Published early online in CANCER, a peer-reviewed journal of the American Cancer Society, the study suggests that PSA testing and early detection may prevent approximately 17,000 men each year from having such advanced prostate cancer at diagnosis.
PSA testing has come under fire recently as a potentially ineffective screen for prostate cancer. Last year a government panel reviewed the available evidence and concluded that PSA testing has little or no benefit and that doctors are finding and treating non-aggressive cancers that are not likely to cause symptoms or be lethal. Therefore, many men may be experiencing serious treatment side effects such as incontinence and erectile dysfunction for no reason.
To see what might happen if PSA testing were abandoned, Edward Messing, MD, of the University of Rochester Medical Center, and his team looked at information from the years immediately before routine PSA testing was done (1983-1985) and compared it to the current era of widespread PSA testing (2006 to 2008). The information for the analysis came from the nation's largest cancer registry, the Surveillance, Epidemiology, and End Results (SEER) database. The researchers were particularly interested in the records of patients who had advanced prostate cancer that had already spread to other parts of the body at the time of diagnosis. These cases are generally incurable and always cause significant symptoms very quickly if left untreated.
The investigators found that approximately 8,000 cases of prostate cancer had already spread to distant sites (i.e. – metastases) at the time of diagnosis in the United States in 2008 (the most recent SEER year). Next, they designed a mathematical model that used pre-PSA incidence rates of metastatic disease from the mid-1980s to estimate the number of such advanced cases that would be expected to occur in 2008 if PSA screening had not been done. They predicted the number would be approximately 25,000, which is about three times greater than the number actually observed.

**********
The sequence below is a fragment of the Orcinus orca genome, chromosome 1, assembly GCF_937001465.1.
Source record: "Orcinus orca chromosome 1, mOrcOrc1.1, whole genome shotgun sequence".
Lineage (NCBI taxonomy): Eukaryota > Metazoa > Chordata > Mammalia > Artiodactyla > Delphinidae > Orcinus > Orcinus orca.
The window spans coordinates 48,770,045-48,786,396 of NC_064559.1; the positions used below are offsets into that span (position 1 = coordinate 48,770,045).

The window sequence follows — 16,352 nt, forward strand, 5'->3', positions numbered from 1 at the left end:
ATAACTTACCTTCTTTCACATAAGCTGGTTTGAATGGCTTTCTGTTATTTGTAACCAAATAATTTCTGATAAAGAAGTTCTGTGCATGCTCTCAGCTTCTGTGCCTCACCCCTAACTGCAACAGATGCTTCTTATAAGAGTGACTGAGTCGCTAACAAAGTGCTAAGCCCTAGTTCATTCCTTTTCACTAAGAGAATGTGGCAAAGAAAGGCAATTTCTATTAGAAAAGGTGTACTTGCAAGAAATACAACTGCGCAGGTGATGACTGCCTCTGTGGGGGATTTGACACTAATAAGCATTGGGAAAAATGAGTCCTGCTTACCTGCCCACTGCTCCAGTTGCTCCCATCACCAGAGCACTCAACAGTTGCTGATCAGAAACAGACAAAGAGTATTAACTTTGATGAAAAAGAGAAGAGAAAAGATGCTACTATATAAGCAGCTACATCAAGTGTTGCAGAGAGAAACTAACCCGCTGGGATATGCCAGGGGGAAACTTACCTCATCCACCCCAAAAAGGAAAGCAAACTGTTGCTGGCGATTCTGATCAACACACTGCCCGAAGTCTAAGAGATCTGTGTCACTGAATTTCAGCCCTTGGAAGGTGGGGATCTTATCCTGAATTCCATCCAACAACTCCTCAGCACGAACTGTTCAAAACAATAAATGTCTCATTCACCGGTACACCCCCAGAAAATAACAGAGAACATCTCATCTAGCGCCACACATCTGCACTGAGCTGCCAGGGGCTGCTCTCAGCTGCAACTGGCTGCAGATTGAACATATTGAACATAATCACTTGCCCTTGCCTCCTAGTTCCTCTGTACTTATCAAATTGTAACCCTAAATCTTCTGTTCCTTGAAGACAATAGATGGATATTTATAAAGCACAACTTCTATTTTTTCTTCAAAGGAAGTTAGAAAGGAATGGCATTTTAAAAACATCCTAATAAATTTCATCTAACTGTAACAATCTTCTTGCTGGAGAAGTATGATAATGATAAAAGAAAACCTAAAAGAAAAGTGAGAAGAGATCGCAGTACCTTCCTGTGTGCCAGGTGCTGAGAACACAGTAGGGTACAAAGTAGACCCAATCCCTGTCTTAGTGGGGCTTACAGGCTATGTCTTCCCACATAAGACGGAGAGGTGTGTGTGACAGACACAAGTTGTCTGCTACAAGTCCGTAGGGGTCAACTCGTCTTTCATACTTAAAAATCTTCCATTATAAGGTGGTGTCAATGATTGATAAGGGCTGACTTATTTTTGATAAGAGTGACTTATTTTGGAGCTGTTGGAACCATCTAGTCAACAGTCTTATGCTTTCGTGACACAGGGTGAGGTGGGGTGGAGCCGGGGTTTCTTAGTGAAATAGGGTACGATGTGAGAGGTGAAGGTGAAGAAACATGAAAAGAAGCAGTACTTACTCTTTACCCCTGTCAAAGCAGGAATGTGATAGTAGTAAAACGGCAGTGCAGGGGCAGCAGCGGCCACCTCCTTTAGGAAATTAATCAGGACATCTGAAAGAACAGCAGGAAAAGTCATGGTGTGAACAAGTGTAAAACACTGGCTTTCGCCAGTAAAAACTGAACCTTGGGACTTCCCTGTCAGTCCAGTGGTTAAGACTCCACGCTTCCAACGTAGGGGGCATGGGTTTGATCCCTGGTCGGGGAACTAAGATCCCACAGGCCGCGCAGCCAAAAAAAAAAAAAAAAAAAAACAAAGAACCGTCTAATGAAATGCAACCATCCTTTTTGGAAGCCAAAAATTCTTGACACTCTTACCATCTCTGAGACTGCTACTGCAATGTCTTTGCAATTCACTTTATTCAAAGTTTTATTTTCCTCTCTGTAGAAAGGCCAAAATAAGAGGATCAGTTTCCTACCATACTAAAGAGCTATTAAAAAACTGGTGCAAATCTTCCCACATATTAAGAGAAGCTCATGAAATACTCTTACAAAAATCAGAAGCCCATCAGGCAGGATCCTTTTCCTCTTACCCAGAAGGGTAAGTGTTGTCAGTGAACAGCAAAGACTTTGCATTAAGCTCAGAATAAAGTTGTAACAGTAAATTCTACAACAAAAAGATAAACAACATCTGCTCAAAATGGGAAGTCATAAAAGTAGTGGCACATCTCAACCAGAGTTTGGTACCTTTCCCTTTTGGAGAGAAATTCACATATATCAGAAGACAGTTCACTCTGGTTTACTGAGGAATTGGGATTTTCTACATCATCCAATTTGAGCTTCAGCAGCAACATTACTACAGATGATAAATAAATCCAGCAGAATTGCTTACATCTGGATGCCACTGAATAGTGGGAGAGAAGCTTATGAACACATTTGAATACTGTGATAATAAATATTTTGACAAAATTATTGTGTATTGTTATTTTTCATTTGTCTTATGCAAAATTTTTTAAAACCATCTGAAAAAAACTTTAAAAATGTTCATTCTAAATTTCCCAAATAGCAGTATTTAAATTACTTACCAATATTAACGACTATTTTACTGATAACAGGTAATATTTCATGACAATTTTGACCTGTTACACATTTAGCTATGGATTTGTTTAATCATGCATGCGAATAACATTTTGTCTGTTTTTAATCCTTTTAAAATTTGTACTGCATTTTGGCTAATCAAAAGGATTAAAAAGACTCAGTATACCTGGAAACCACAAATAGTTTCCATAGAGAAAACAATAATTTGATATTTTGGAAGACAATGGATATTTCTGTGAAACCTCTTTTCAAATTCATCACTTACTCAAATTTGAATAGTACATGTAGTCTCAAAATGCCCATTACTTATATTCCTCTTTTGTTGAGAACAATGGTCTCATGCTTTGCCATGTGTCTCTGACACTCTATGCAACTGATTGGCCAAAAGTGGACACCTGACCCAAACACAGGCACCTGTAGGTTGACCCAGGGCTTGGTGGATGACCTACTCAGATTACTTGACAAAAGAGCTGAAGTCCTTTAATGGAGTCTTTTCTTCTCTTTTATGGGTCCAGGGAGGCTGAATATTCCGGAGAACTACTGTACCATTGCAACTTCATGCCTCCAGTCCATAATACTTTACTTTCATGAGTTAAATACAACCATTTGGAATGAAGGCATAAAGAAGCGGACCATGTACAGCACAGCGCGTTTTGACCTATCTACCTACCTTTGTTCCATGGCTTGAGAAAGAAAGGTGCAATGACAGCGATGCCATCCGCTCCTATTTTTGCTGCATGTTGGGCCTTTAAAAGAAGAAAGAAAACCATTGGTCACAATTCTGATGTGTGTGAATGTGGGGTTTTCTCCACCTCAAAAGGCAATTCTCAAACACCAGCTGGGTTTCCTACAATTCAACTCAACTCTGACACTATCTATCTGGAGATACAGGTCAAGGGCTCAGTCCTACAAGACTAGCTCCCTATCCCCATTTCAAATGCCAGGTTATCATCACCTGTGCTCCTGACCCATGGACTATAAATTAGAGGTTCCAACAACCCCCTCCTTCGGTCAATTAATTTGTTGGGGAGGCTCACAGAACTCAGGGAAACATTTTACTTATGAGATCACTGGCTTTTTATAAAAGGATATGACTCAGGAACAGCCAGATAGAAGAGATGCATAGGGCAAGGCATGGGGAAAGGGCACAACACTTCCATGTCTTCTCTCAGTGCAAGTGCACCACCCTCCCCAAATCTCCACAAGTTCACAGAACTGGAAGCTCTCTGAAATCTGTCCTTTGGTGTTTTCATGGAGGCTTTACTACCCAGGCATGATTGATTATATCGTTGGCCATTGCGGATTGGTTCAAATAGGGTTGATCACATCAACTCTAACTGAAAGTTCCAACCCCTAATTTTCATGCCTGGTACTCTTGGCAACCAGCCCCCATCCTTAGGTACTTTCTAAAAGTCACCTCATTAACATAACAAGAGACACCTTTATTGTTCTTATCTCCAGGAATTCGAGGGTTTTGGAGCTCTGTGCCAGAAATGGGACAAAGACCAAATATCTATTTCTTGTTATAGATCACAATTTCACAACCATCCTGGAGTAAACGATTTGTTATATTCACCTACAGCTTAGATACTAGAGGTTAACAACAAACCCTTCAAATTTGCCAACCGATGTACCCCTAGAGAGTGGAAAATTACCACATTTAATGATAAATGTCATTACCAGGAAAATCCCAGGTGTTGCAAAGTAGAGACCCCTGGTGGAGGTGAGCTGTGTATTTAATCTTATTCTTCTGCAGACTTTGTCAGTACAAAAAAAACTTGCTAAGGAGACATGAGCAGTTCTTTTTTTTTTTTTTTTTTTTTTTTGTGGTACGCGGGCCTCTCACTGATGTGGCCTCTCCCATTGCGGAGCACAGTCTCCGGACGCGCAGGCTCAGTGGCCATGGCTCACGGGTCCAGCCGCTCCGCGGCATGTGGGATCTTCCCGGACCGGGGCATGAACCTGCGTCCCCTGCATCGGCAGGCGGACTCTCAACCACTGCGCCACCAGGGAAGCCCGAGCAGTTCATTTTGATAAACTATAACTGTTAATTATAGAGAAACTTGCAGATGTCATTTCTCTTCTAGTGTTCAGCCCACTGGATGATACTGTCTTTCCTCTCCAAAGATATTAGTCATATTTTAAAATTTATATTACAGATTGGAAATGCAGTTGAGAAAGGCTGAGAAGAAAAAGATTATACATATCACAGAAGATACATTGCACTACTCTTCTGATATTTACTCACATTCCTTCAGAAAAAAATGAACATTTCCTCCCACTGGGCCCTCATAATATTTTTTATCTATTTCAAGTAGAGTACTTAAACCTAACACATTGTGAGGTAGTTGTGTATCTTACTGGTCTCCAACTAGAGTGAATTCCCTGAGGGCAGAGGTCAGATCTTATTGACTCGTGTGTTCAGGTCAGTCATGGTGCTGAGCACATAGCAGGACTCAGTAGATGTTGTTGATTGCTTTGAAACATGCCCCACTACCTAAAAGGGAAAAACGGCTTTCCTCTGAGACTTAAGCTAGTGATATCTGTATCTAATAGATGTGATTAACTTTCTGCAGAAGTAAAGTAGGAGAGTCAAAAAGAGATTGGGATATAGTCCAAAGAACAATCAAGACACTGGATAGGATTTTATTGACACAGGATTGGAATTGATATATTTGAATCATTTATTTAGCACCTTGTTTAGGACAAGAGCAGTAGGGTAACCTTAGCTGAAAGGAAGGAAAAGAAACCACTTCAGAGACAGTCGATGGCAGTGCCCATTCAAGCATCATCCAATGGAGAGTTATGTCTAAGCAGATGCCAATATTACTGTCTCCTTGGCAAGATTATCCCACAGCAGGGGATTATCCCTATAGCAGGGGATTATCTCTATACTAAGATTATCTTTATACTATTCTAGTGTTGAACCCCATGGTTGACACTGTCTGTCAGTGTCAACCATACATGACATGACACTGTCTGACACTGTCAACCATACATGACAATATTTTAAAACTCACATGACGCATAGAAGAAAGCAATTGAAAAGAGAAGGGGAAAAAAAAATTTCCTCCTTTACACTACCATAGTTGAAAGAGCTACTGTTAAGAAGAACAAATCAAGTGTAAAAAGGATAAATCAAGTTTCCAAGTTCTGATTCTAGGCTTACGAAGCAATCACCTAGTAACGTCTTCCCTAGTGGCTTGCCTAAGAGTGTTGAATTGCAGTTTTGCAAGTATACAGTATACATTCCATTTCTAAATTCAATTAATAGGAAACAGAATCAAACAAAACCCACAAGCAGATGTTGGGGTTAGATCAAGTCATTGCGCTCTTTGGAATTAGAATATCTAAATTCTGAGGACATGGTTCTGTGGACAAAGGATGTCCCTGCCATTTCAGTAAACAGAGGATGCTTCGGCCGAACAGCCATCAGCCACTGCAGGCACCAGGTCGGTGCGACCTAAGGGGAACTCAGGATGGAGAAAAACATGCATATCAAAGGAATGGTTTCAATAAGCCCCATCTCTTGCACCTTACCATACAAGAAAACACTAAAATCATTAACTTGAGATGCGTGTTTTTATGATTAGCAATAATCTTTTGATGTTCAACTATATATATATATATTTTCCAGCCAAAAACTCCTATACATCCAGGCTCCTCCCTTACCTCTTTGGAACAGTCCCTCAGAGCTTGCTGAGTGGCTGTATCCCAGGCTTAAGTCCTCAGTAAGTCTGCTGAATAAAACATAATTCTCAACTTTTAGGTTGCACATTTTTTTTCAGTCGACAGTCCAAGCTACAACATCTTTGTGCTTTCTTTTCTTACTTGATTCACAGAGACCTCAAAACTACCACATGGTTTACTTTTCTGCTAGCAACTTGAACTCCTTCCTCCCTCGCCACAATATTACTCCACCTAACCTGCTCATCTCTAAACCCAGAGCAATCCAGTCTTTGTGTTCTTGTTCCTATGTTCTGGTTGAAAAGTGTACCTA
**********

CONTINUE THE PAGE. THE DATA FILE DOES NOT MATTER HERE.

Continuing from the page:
"Our findings are very important in light of the recent controversy over PSA testing," said Dr. Messing. "Although there are trade-offs associated with the PSA test and many factors influence the disease outcome, our data clearly indicate that not doing the PSA test will result in many more men presenting with far advanced prostate cancer. Almost all men with clinically apparent metastases at initial diagnosis will die from prostate cancer," he added.
Prostate cancer is the second leading cause of cancer death in the male population. In 2012 an estimated 241,740 new cases will be diagnosed and 28,000 deaths will occur. Prognosis depends on whether the cancer has spread, and the degree to which the cancer cells are abnormal.
Amy Molnar | EurekAlert!
Organ-on-a-chip mimics heart's biomechanical properties
23.02.2017 | Vanderbilt University
Researchers identify cause of hereditary skeletal muscle disorder
22.02.2017 | Klinikum der Universität München
Cells need to repair damaged DNA in our genes to prevent the development of cancer and other diseases. Our cells therefore activate and send “repair-proteins”...
The Fraunhofer IWS Dresden and Technische Universität Dresden inaugurated their jointly operated Center for Additive Manufacturing Dresden (AMCD) with a festive ceremony on February 7, 2017. Scientists from various disciplines perform research on materials, additive manufacturing processes and innovative technologies, which build up components in a layer by layer process. This technology opens up new horizons for component design and combinations of functions. For example during fabrication, electrical conductors and sensors are already able to be additively manufactured into components. They provide information about stress conditions of a product during operation.
The 3D-printing technology, or additive manufacturing as it is often called, has long made the step out of scientific research laboratories into industrial...
Nature does amazing things with limited design materials. Grass, for example, can support its own weight, resist strong wind loads, and recover after being...
Nanometer-scale magnetic perforated grids could create new possibilities for computing. Together with international colleagues, scientists from the Helmholtz Zentrum Dresden-Rossendorf (HZDR) have shown how a cobalt grid can be reliably programmed at room temperature. In addition they discovered that for every hole ("antidot") three magnetic states can be configured. The results have been published in the journal "Scientific Reports".
Physicist Dr. Rantej Bali from the HZDR, together with scientists from Singapore and Australia, designed a special grid structure in a thin layer of cobalt in...
13.02.2017 | Event News
10.02.2017 | Event News
09.02.2017 | Event News
24.02.2017 | Life Sciences
24.02.2017 | Life Sciences
24.02.2017 | Trade Fair News